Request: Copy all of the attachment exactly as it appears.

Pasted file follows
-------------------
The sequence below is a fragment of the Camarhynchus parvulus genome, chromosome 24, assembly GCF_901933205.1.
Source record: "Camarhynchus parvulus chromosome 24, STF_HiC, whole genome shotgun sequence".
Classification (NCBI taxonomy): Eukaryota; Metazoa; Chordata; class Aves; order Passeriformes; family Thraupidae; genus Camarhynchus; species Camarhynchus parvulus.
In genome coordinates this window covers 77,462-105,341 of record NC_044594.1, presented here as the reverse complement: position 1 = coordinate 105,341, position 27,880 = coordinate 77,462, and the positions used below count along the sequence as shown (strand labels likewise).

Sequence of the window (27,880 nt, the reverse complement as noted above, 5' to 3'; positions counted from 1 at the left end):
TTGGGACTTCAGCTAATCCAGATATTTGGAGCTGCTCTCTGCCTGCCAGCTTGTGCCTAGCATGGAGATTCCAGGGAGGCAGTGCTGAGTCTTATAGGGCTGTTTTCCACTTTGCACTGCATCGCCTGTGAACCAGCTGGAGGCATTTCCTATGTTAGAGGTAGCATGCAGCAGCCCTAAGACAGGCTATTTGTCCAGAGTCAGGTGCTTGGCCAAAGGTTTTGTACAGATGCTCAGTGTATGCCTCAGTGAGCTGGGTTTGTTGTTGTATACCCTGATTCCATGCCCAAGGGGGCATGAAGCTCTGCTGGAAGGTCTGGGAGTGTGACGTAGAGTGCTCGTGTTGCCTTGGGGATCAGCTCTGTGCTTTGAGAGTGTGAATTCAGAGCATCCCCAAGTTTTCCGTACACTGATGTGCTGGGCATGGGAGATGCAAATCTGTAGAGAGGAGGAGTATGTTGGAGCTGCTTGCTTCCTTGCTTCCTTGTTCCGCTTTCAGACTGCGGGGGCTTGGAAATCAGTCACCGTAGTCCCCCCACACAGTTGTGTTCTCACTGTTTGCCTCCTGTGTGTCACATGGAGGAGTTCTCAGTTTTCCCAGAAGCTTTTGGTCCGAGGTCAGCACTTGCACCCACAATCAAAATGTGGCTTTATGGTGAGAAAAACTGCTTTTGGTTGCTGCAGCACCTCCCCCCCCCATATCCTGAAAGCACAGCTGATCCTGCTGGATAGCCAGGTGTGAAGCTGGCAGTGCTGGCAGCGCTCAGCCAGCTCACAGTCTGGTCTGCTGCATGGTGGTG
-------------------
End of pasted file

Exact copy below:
The sequence below is a fragment of the Camarhynchus parvulus genome, chromosome 24, assembly GCF_901933205.1.
Source record: "Camarhynchus parvulus chromosome 24, STF_HiC, whole genome shotgun sequence".
Classification (NCBI taxonomy): Eukaryota; Metazoa; Chordata; class Aves; order Passeriformes; family Thraupidae; genus Camarhynchus; species Camarhynchus parvulus.
In genome coordinates this window covers 77,462-105,341 of record NC_044594.1, presented here as the reverse complement: position 1 = coordinate 105,341, position 27,880 = coordinate 77,462, and the positions used below count along the sequence as shown (strand labels likewise).

Sequence of the window (27,880 nt, the reverse complement as noted above, 5' to 3'; positions counted from 1 at the left end):
TTGGGACTTCAGCTAATCCAGATATTTGGAGCTGCTCTCTGCCTGCCAGCTTGTGCCTAGCATGGAGATTCCAGGGAGGCAGTGCTGAGTCTTATAGGGCTGTTTTCCACTTTGCACTGCATCGCCTGTGAACCAGCTGGAGGCATTTCCTATGTTAGAGGTAGCATGCAGCAGCCCTAAGACAGGCTATTTGTCCAGAGTCAGGTGCTTGGCCAAAGGTTTTGTACAGATGCTCAGTGTATGCCTCAGTGAGCTGGGTTTGTTGTTGTATACCCTGATTCCATGCCCAAGGGGGCATGAAGCTCTGCTGGAAGGTCTGGGAGTGTGACGTAGAGTGCTCGTGTTGCCTTGGGGATCAGCTCTGTGCTTTGAGAGTGTGAATTCAGAGCATCCCCAAGTTTTCCGTACACTGATGTGCTGGGCATGGGAGATGCAAATCTGTAGAGAGGAGGAGTATGTTGGAGCTGCTTGCTTCCTTGCTTCCTTGTTCCGCTTTCAGACTGCGGGGGCTTGGAAATCAGTCACCGTAGTCCCCCCACACAGTTGTGTTCTCACTGTTTGCCTCCTGTGTGTCACATGGAGGAGTTCTCAGTTTTCCCAGAAGCTTTTGGTCCGAGGTCAGCACTTGCACCCACAATCAAAATGTGGCTTTATGGTGAGAAAAACTGCTTTTGGTTGCTGCAGCACCTCCCCCCCCCATATCCTGAAAGCACAGCTGATCCTGCTGGATAGCCAGGTGTGAAGCTGGCAGTGCTGGCAGCGCTCAGCCAGCTCACAGTCTGGTCTGCTGCATGGTGGTG